Wednesday, May 27, 2009

Denish Gets Missing Person Work Group Update

In March, Lieutenant Governor Diane Denish proposed a new emergency alert system, similar to Amber Alerts, for missing adults and convened a task group to consider a system following the discovery of 11 missing women and a fetus on Albuquerque's West Mesa.

We reported on the task force's first meeting here.

Today, the Lt. Governor got the groups first recommendations and we just got this update from her office.

From a News Release

ALBUQUERQUE – Lieutenant Governor Diane Denish today hosted a meeting to hear reports and recommendations from the members of the missing person work group.

Representatives from law enforcement, the media, community advocates and elected officials attended the meeting. The gathering today was the second meeting of the missing person work group. At the end of March, Lieutenant Governor Denish organized the first meeting of the group to discuss effective means of finding missing people of all ages and backgrounds.

Lieutenant Governor Denish established three work groups earlier this year: the media and law enforcement group chaired by Mary Lynn Roper, General Manager of KOAT-TV; the data improvement work group chaired by Major Robert Shilling of the New Mexico Department of Public Safety; and the Community Outreach and Networking Group chaired by Lisa Simpson, Executive Director of Crossroads Transition Services for Women. Each work group has met and has developed recommendations.

“I am pleased that such a diverse group of people have been a part of this important discussion,” said Lieutenant Governor Denish. “We are all committed to developing a more comprehensive approach to finding missing people, despite the circumstances of their disappearance. Effective means of communication among law enforcement and the media is essential as is enhanced data sharing among law enforcement agencies. This will ensure the safety of our citizens and mobilize efforts to find missing people.”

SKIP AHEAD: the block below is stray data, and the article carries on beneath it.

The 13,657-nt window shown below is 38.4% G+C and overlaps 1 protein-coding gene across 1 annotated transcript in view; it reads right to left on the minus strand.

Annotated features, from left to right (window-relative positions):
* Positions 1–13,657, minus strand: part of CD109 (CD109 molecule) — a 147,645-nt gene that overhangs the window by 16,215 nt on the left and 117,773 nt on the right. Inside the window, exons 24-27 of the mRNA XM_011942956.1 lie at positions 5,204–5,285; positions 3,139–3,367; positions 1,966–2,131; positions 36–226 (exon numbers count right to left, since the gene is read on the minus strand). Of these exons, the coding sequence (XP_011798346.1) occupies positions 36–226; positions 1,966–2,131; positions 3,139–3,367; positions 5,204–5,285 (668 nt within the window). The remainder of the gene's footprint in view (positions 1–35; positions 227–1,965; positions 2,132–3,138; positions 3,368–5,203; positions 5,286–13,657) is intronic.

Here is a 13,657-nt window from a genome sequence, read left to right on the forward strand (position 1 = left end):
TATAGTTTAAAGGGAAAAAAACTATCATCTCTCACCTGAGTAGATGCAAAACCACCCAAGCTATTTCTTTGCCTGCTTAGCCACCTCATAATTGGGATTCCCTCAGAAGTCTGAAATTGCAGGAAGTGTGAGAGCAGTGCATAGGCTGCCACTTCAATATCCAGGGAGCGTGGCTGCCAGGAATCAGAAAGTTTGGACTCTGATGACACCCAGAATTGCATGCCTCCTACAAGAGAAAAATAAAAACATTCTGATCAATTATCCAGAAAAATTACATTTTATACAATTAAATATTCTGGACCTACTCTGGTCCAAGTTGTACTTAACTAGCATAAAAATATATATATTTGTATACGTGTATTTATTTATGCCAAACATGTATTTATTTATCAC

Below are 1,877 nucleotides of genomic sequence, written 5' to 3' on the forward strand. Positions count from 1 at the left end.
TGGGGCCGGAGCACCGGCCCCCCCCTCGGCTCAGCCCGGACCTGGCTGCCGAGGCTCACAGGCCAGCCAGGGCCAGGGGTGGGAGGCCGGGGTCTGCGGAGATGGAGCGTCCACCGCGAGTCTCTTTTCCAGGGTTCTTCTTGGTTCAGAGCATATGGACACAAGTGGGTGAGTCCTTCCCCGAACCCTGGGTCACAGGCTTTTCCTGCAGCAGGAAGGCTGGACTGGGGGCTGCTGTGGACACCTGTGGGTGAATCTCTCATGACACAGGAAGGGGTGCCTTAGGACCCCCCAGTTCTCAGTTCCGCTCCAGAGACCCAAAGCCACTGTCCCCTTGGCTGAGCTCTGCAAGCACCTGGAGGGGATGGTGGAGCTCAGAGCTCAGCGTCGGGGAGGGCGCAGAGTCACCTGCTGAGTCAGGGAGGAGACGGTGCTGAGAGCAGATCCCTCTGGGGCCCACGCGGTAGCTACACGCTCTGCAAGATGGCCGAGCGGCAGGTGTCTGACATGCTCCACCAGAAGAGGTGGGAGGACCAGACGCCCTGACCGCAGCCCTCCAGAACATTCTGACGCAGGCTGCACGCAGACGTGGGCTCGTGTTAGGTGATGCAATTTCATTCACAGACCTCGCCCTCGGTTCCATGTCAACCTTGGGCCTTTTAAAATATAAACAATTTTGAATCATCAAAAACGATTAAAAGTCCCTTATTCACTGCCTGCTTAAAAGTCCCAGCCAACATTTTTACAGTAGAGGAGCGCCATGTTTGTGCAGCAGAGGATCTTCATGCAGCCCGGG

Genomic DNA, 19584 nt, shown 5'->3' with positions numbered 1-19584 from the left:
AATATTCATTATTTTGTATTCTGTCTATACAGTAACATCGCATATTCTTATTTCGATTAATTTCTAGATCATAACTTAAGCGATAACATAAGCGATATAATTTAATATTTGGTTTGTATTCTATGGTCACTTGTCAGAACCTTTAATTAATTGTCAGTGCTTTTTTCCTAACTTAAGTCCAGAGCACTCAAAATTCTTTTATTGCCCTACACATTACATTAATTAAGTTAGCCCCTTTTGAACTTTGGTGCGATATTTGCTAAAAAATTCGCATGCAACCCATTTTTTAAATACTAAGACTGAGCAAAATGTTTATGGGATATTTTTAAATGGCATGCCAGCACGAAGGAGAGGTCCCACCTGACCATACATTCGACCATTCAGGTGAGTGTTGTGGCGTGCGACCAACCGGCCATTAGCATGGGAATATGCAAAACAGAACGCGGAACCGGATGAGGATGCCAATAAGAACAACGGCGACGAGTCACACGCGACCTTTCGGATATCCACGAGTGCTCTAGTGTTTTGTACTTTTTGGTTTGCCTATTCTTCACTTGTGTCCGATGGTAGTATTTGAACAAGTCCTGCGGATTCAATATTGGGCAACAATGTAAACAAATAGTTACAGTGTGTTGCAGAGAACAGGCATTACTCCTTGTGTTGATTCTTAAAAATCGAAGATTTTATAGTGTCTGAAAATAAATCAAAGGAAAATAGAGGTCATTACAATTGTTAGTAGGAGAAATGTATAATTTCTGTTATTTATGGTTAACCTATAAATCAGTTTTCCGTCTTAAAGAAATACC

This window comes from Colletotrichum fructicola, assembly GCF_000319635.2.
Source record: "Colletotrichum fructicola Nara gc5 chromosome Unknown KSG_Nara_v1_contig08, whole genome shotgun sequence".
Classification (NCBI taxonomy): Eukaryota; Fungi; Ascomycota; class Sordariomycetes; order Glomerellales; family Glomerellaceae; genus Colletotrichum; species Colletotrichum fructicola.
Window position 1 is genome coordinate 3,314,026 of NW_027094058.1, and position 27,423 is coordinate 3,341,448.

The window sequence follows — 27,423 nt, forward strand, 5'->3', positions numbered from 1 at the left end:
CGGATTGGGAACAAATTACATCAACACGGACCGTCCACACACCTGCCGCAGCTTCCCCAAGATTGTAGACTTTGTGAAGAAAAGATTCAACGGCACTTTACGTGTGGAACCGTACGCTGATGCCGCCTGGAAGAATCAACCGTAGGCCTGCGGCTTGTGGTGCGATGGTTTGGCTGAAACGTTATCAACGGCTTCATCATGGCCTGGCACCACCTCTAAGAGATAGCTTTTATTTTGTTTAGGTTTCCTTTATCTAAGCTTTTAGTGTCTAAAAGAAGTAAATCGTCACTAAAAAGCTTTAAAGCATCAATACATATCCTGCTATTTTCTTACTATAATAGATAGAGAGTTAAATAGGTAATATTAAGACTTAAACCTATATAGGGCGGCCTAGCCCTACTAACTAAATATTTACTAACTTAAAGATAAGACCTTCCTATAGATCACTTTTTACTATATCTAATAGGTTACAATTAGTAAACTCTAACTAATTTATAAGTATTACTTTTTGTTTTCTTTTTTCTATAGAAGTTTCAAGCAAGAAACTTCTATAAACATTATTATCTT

A key recommendation from every work group was to implement a public education campaign. This campaign will be directed towards members of the public as well as members of law enforcement. The education campaign will ensure the public is aware of the process for reporting a missing person and tracking their case.

For example, a person does not have to be missing 24 or 48 hours before law enforcement considers them missing. There also exists a statewide number (1-800-HLP-FIND) that connects directly to a statewide missing person clearing house.

Enhanced and consistent training of law enforcement on reporting and tracking of missing people was recommended as well as increased efforts to ensure data sharing and effective communication among state and local law enforcement.

Compiling all of the associated and pertinent missing person statues into one comprehensive statue was recommended. “I look forward to working with Lt. Governor Denish to review all of the current state regulations on missing people to make sure that they are the most effective and to guarantee that these laws are adequately enforced,” stated State Senator Sander Rue, a member of the missing person work group.

“As a result of this meeting, there are a number of areas that we can begin work on right now, including no-cost and low-cost recommendations to various agencies and providers about proposed improvements” said Lieutenant Governor Denish.

Photo Credit: MG Bralley

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